Sleep-disordered breathing (SDB) is one of the potential risk factors for cardiovascular diseases. However, few studies have indicated the association of SDB and carotid-artery atherosclerosis. In this study, we examined the relationship between nocturnal intermittent hypoxia, a surrogate marker of sleep disordered breathing, and Carotid-artery intima-media thickness (IMT), an early ... [Show full abstract] finding of atherosclerosis, in middle-aged and elderly Japanese population.
The participants were 690 men and 1249 women aged 30–79 years in the Toon Health Study between 2009 and 2012. Nocturnal intermittent hypoxia was assessed by 3% oxygen desaturation index (ODI) during one-night using pulse-oxymetry. Subjects were divided into 3 categories according to the levels of 3% ODI: low (<5 times/hour), moderate (5–15 times/hour), and high (>=15 times/hour). Carotid-artery intima-media thickness (IMT) was measured by using ultrasonography. Carotid-artery atherosclerosis was diagnosed according to the IMT of >=1.1. Multivariable logistic regression analysis was performed to assess the association between 3%ODI and atherosclerosis after adjusting for potential confounding factors.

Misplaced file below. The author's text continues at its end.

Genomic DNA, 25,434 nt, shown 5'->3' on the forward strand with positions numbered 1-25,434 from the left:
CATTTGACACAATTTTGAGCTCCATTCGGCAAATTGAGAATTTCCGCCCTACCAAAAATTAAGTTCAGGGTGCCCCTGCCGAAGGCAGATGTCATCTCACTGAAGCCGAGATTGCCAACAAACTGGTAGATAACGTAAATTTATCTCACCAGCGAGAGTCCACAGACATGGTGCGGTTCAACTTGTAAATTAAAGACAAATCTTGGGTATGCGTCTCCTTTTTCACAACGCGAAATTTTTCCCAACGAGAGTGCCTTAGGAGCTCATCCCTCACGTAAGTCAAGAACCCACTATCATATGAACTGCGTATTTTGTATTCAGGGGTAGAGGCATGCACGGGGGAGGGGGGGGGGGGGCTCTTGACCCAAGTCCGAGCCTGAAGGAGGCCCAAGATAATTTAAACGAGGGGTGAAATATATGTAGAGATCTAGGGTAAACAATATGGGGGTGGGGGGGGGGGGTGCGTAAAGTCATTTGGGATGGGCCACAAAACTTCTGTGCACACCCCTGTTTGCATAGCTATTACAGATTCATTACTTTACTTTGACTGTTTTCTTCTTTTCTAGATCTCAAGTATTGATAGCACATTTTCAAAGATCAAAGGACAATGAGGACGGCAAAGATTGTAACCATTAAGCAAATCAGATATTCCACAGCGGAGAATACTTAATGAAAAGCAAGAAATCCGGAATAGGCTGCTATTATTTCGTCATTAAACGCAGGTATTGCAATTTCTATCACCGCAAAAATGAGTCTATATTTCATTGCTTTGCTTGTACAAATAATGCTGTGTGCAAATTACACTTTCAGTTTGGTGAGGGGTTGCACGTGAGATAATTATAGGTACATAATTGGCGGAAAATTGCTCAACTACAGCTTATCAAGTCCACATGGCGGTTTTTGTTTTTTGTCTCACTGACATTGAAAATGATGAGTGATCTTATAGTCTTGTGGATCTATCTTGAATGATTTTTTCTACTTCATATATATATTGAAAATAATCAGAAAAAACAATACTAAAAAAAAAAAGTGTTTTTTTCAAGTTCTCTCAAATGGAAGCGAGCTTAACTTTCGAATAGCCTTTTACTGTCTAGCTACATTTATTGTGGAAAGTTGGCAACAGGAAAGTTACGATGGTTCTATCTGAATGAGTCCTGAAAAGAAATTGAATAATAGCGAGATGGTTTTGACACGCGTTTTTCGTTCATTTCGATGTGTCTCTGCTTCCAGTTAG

Higher 3% ODI was significantly associated with having atherosclerosis in men, but not significant in women. Compared to low 3% ODI, the multivariable adjusted odds ratios (95% CIs) were 1.41 (0.86–2.30) in moderate, and 1.85 (1.01–3.39) in high among men. The multivariable adjusted odds ratios of having atherosclerosis associated with the level of 3%ODI were more evident among BMI of >=25.
Our results indicated that the severity of nocturnal intermittent hypoxia is independently associated with atherosclerosis in middle-aged and elderly Japanese men.
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